Video 1 Ten DI Myth busters

Video 2 How to solve DI without pen

*Why this Kolaveri , D.I. ?*

The CAT Quant section includes between two and four Data Interpretation sets which will always include a graph, chart, or data table. If you aren’t already a numbers fan, this section can be very intimidating. Data Interpretation questions are like an open-book test. You have the questions in front of you as also the answers. All D.I. asks of you is an eye for detail and quick calculations. Below are some tips to help you breeze through this section.

- Before attempting D.I. you should be thorough with the reciprocals up to 20 (For ex- 1/3 = 33.33%,…,1/6 = 16.67%,….,1/8 = 12.5%,….,1/20 = 5%). There always are 1-2 questions on increase of quantity A over B, etc. The reciprocals would be immensely helpful here. Also remember doubling the value of variable is equivalent to an increase of 100 per cent, tripling is equivalent to an increase of 200 per cent and so on. Likewise increase of 350% is equivalent to 4.5 times the number, 475 is 5.75 times. Lastly, A% of B = B% of A i.e. 97.6% of 25 is simply one-fourth of 97.6

- Make sure you read every tiny piece of writing on or near the data,
**including titles, the labels for the x and y-axes, column names, and even footnotes**. Scroll down to make sure you’ve caught everything. Mentally categorize each graph, chart and table. (EX: “This is a graph showing the change in the price of onions per kg over the course of one year.”) Do not just skip the statistics entirely and go straight to the question! While you may think this will save you time, it actually significantly decreases your accuracy.

- Once you understand the labels, take special care to note the units (mph, m/sec, cm2, etc.). Never ignore the units given for the variables. Are we dealing with seconds, minutes, or hours? Does one graph represent the month of June, while the other graph represents the entire year? The units may change from graph-to-graph or chart-to-table. Especially note any given information about percentages, as DI questions frequently require you to work with percents and raw numbers. Sometimes the answer choices are arranged in such a way that there is always a strong possibility to pick up the wrong one if one does not consider units.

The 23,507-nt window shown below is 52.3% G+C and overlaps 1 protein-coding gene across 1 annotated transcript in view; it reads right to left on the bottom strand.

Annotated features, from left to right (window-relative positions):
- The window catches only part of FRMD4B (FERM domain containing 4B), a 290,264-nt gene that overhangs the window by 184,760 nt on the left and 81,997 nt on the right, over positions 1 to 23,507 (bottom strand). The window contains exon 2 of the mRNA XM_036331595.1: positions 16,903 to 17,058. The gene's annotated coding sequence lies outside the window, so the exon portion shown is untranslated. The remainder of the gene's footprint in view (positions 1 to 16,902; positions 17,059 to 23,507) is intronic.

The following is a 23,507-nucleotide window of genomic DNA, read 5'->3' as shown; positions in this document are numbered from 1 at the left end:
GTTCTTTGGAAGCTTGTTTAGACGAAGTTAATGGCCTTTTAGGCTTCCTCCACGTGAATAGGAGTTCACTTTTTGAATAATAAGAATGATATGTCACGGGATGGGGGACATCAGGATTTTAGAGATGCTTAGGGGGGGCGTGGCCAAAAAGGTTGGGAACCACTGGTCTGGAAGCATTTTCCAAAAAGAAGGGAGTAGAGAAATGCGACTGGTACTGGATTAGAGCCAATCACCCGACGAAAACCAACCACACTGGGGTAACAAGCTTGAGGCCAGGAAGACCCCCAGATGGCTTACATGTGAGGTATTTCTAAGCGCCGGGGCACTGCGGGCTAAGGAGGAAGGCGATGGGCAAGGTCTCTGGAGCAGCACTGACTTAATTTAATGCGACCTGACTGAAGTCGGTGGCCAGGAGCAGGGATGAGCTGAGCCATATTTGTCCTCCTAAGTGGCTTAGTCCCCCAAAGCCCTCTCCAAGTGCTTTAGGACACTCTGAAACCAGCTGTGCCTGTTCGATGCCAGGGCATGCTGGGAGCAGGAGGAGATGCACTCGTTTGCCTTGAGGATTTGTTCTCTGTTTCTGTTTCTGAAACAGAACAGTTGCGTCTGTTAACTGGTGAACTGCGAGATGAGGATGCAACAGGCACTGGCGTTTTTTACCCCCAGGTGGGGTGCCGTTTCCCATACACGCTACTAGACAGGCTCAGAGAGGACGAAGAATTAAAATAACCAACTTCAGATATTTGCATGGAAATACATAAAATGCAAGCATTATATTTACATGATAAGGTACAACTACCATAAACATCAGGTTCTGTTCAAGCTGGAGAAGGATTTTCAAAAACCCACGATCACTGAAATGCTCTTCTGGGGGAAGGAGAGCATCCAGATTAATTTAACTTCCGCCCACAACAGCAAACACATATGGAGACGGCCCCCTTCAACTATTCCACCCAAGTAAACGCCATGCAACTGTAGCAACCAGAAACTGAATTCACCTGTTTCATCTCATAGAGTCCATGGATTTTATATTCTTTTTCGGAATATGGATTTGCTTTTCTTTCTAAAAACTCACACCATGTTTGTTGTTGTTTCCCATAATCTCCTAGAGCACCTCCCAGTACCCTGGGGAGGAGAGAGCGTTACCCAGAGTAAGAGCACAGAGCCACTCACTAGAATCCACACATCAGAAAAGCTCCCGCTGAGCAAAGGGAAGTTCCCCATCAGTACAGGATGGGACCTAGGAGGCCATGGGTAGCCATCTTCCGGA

- Be very careful to read the data from the right spot. In gleaning data from a chart, graph or table, it’s remarkably easy to inadvertently grab your data from the wrong graph, bar, line, etc. This is the #1 cause of incorrect responses in CAT Data Interpretation. To avoid this blunder, point your finger to the data you want; put your finger directly against the question and keep it there until you’re sure you’re looking at the right part of the right chart or graph. Better to
**read twice, calculate once**. Most mistakes are made not in the calculation, but in using the wrong data. Don’t rush.

- Instead of wasting time in doing lengthy calculations, you must try to solve the questions using approximations. Check to see if the question asks for an approximation. If so, you can safely estimate numbers by rounding off. A word of caution
*–*When rounding off fractions, round the numerator and denominator in the same direction (either up or down); otherwise you’ll distort the value of the fraction. Don’t confuse percentages with raw numbers. Always ask yourself which type of number the chart or graph is providing, and which type the question is asking for.

- Look for trends in the data. Quickly note the relationship between the variables in each table, chart, or graph. Do they have a direct or indirect correlation? Where does the data spike or significantly decrease?

- It’s okay to rely on visual approximations when it comes to reading bar graphs and line charts. The test-makers are not out to test your eyesight. So if two or more answer choices come very, very close to your solution, rest assured that you needn’t estimate values more precisely. Instead, go back to square 1; you’ve made some other mistake along the way.

There is no such thing as a difficult DI question. What it probably means that you are expected to find out the answer from more than one statistic. These questions require multistep solutions. With the help of aforementioned tips and enough practice on your part, you can easily avoid any and all the kolaveris over DI!